National Digitax does not solve international problem of taxing tech giants

A national taxation system for international tech giants, as some European countries are considering, will not solve the unfair competition of international internet platforms. That is the view EIT Digital’s CEO Willem Jonker shared yesterday on the Dutch radio station BNR Newsradio.

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The Dutch socialist party PvdA today launched a legislative bill for a so-called Digitax for international tech giants. Companies like Google, Facebook and Netflix currently hardly pay any tax in European countries on their revenues from subscriptions and ads. The proposed system is to tax companies in the countries where they create value.  A lot of members of the Dutch parliament seem supportive of the proposal. Other countries including France, Austria, the United Kingdom, Belgium and Spain are also considering introducing their own digital tax.

To Jonker this approach seems too local. “If every country invents their own tax system for digital companies, it will be even more difficult to come up with a common system. The European Digitax has not even come through yet.” Jonker refers to the decision by the European Commission in March 2019 to put its proposal for a single European Digitax on hold for now.

Jonker fully understands the frustration of digital companies not paying taxes deeply. But collecting taxes nationally on digital products and services is not the answer to the fundamental tax problem of digital platform monopolies. The problem of raising taxes on digital tech giants is international. Hence, the solution for this problem should also be an international one, believes the EIT Digital CEO. “For example, via the Organisation for Economic Cooperation and Development (OECD). “The digital world has no boundaries. You're dealing with multinationals, oligarchs.”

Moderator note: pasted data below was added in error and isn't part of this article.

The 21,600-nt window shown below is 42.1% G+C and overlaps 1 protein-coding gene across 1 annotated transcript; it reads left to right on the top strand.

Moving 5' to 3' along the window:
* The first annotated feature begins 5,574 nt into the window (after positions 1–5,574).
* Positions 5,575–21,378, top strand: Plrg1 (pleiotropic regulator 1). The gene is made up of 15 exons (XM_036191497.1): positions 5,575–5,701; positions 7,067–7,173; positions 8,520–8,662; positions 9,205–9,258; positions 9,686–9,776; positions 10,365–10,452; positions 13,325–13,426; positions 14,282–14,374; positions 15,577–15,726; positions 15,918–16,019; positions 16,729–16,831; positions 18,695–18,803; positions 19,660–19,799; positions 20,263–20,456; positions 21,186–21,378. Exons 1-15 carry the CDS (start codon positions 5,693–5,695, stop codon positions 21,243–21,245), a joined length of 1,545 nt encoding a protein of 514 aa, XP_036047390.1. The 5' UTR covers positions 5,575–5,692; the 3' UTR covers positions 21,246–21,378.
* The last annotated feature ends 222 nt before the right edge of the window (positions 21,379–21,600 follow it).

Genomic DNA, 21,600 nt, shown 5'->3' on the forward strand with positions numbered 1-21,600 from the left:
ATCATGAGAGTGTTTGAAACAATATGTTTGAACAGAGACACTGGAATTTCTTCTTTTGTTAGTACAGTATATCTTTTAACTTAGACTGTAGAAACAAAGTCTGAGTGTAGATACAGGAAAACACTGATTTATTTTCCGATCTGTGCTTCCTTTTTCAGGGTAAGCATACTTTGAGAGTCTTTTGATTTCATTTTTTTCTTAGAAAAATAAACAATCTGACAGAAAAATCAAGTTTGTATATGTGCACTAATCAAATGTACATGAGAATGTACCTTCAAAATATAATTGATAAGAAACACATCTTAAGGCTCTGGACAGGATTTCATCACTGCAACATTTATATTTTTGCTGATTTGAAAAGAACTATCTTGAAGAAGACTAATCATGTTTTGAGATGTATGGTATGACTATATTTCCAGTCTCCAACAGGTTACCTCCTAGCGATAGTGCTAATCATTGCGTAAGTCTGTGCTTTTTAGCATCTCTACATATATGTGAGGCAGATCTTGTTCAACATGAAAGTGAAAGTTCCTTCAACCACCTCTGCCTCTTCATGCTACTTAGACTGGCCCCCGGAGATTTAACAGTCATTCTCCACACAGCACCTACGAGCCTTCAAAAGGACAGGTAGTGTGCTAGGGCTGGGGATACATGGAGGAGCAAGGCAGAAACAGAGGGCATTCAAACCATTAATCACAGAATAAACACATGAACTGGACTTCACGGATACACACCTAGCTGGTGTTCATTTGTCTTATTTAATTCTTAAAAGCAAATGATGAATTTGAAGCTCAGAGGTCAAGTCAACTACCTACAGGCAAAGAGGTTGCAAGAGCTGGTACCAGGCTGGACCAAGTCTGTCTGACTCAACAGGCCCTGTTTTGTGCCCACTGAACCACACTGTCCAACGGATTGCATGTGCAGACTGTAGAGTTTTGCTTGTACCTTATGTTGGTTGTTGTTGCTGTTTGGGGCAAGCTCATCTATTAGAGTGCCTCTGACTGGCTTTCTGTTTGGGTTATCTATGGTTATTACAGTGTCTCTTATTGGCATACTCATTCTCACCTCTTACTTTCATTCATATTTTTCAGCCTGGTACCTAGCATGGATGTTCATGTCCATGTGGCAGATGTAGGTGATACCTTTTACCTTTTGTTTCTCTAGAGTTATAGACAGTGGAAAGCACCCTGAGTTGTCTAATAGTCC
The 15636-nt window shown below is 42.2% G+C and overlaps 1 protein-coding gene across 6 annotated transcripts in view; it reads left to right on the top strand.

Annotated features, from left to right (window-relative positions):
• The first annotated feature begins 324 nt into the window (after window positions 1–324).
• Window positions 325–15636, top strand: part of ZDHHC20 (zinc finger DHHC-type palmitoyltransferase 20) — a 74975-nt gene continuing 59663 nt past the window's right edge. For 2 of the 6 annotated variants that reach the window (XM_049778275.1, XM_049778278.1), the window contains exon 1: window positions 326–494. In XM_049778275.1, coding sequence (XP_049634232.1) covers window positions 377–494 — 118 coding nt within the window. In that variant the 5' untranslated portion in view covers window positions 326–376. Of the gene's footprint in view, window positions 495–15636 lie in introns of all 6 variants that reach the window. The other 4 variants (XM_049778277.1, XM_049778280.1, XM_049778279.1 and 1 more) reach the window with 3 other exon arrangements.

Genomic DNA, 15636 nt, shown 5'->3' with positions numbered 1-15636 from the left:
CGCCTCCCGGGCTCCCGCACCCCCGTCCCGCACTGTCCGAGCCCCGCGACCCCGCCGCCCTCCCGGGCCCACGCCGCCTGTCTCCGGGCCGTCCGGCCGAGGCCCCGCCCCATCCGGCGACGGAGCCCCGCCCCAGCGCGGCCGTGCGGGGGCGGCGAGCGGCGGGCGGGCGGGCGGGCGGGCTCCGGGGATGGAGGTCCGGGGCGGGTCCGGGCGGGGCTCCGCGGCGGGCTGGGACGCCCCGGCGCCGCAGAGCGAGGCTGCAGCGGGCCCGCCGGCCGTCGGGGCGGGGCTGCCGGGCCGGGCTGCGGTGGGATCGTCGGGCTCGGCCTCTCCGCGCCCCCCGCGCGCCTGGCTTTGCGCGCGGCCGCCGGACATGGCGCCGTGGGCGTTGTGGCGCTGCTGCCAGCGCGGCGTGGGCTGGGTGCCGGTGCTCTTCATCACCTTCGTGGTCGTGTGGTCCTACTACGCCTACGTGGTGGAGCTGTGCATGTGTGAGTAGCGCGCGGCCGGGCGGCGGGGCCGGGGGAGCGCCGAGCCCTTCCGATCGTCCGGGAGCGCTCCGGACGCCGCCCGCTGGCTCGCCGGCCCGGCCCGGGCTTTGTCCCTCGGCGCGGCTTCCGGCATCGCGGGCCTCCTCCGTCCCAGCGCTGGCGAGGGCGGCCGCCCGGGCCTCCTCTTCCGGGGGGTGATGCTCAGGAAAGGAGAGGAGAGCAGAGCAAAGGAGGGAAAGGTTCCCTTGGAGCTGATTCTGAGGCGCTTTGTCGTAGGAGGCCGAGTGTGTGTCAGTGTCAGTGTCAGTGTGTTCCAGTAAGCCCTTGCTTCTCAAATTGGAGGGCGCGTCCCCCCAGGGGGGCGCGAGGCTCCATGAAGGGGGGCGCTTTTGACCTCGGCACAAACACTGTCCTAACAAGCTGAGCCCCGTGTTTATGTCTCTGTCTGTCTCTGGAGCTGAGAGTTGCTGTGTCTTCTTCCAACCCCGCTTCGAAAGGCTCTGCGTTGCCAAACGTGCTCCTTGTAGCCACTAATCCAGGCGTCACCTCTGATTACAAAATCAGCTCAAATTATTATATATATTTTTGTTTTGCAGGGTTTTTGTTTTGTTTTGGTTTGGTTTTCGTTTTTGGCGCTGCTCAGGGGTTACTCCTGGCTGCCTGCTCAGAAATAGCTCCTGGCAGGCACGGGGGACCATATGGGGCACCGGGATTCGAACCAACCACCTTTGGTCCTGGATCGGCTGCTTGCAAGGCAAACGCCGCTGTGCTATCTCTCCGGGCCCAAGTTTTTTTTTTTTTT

On top of this, raising taxes should be treated in conjunction. “If you tax a monopolist  in one country, it will certainly raise prices to the end consumer who will pay more for his or her subscription on Netflix. Besides, on a national level, the tax income would not collect that much money. In the Netherlands we are talking about 200 – 400 million euro. Companies like Facebook will not be affected.”

There  can be another side effect too. “A country such as America has a lot of internet tech platforms. If we are going to raise taxes in for example the Netherlands, how will Americans react, will they in return raise taxes on Dutch products and services?

Jonker advises to have an international approach. “You can only address these giants if you have sufficient power.” Above all, measurements like these should be thought well through, he says referring to a recently released EIT Digital report, Digital Transformation of European Industry – a policy perspective. The report concludes that although raising taxes on digital companies could lead, on the one hand, to social cohesion and economic growth, on the other, it could result in geopolitical instability on a European and global level.

You can listen to the BNR news broadcast here.

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